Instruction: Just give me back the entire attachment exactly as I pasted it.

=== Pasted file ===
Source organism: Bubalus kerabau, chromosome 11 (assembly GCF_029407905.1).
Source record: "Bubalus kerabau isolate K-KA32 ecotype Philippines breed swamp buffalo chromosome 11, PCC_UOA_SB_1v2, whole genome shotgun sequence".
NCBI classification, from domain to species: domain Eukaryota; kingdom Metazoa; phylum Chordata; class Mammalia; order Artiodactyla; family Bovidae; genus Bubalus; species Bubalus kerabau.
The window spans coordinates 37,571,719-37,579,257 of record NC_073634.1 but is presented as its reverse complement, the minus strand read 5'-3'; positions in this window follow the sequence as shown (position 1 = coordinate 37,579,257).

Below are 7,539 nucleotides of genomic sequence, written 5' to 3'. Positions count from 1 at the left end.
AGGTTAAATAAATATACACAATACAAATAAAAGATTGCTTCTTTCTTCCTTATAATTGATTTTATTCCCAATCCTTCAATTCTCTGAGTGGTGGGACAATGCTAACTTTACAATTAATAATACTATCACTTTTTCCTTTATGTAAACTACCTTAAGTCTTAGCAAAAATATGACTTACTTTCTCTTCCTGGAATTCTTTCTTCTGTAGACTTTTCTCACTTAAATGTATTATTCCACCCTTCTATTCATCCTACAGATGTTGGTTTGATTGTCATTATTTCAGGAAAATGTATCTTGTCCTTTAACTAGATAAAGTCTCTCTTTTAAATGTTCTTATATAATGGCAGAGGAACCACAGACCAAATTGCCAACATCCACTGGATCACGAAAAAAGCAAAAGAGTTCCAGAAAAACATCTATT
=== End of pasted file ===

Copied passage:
Source organism: Bubalus kerabau, chromosome 11 (assembly GCF_029407905.1).
Source record: "Bubalus kerabau isolate K-KA32 ecotype Philippines breed swamp buffalo chromosome 11, PCC_UOA_SB_1v2, whole genome shotgun sequence".
NCBI classification, from domain to species: domain Eukaryota; kingdom Metazoa; phylum Chordata; class Mammalia; order Artiodactyla; family Bovidae; genus Bubalus; species Bubalus kerabau.
The window spans coordinates 37,571,719-37,579,257 of record NC_073634.1 but is presented as its reverse complement, the minus strand read 5'-3'; positions in this window follow the sequence as shown (position 1 = coordinate 37,579,257).

Below are 7,539 nucleotides of genomic sequence, written 5' to 3'. Positions count from 1 at the left end.
AGGTTAAATAAATATACACAATACAAATAAAAGATTGCTTCTTTCTTCCTTATAATTGATTTTATTCCCAATCCTTCAATTCTCTGAGTGGTGGGACAATGCTAACTTTACAATTAATAATACTATCACTTTTTCCTTTATGTAAACTACCTTAAGTCTTAGCAAAAATATGACTTACTTTCTCTTCCTGGAATTCTTTCTTCTGTAGACTTTTCTCACTTAAATGTATTATTCCACCCTTCTATTCATCCTACAGATGTTGGTTTGATTGTCATTATTTCAGGAAAATGTATCTTGTCCTTTAACTAGATAAAGTCTCTCTTTTAAATGTTCTTATATAATGGCAGAGGAACCACAGACCAAATTGCCAACATCCACTGGATCACGAAAAAAGCAAAAGAGTTCCAGAAAAACATCTATT